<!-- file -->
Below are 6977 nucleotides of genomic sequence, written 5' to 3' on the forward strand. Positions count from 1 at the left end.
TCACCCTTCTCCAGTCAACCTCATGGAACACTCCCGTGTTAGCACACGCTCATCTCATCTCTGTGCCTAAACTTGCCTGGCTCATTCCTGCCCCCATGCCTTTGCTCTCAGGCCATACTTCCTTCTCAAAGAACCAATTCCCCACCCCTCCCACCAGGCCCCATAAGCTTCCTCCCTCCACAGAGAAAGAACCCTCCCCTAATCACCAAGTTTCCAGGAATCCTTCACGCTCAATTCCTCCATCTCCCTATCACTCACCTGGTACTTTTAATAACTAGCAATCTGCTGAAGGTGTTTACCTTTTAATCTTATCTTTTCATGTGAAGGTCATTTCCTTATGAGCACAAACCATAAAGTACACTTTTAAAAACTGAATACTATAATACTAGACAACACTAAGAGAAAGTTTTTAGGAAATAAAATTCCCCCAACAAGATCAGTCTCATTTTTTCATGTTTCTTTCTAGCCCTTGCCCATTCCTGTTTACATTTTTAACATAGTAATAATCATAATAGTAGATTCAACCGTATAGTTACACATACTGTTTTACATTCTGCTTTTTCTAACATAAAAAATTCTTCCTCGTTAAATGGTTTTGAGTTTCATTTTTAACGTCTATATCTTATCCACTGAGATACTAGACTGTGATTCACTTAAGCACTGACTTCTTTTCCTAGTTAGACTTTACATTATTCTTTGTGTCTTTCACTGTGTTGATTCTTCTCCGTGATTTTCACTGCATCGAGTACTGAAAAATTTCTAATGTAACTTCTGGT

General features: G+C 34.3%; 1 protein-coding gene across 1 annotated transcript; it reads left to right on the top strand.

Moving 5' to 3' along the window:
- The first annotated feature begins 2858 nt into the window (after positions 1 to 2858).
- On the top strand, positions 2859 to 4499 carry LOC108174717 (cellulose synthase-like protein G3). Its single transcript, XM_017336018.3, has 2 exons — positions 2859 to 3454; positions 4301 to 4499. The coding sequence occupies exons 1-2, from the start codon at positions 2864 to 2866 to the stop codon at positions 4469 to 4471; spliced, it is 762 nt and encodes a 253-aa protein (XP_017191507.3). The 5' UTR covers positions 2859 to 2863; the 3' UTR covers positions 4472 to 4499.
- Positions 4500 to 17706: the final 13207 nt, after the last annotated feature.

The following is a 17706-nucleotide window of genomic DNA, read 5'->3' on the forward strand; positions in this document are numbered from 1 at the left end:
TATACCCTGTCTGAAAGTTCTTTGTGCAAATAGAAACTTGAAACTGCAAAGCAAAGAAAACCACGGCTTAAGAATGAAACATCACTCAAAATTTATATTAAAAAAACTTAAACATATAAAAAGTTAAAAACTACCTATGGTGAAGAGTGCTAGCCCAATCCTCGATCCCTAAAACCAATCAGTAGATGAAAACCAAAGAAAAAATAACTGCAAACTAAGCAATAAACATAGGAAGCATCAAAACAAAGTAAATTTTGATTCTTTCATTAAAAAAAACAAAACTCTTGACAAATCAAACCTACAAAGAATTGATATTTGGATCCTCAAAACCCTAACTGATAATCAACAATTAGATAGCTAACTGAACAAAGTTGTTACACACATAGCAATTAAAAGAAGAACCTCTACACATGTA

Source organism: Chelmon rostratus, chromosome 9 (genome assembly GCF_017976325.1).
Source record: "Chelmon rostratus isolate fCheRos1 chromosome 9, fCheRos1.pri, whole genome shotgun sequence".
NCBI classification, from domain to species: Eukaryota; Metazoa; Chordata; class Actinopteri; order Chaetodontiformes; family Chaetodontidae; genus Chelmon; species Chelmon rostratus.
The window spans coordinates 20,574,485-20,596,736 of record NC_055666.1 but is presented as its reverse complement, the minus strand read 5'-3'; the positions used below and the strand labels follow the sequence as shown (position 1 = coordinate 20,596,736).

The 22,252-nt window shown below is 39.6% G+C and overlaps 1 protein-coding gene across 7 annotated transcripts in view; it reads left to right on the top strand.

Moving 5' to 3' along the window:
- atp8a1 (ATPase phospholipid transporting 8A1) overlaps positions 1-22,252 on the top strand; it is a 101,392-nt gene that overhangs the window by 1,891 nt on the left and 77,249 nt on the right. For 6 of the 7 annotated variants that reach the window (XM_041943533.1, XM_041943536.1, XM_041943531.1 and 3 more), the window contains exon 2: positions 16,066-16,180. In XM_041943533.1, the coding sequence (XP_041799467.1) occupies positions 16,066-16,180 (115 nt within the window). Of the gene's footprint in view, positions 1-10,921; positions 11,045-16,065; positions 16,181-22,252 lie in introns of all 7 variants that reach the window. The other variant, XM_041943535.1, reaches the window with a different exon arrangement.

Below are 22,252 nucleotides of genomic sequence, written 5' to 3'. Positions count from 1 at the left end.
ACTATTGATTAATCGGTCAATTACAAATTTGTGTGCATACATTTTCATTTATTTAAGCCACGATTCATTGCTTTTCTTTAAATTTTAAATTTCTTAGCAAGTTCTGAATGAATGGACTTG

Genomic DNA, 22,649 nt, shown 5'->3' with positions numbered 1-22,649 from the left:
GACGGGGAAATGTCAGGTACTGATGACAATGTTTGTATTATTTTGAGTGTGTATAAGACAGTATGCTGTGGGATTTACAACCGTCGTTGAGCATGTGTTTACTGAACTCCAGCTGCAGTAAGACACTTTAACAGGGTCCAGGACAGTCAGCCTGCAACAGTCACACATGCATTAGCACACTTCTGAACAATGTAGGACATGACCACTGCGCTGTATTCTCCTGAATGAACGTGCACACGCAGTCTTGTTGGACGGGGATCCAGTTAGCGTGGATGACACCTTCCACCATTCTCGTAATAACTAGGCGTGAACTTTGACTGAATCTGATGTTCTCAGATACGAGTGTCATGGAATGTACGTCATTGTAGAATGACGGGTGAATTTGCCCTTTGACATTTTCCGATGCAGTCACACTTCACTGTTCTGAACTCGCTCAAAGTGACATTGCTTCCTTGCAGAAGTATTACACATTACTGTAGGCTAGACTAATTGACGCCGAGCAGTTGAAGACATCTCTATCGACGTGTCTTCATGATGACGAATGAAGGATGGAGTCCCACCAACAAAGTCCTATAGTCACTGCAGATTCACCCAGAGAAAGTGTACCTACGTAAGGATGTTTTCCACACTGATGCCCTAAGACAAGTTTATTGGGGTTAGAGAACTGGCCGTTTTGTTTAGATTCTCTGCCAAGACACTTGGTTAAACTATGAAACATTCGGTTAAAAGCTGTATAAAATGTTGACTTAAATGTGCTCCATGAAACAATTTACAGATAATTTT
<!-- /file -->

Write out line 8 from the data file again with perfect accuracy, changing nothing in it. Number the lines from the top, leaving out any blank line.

The following is a 17706-nucleotide window of genomic DNA, read 5'->3' on the forward strand; positions in this document are numbered from 1 at the left end: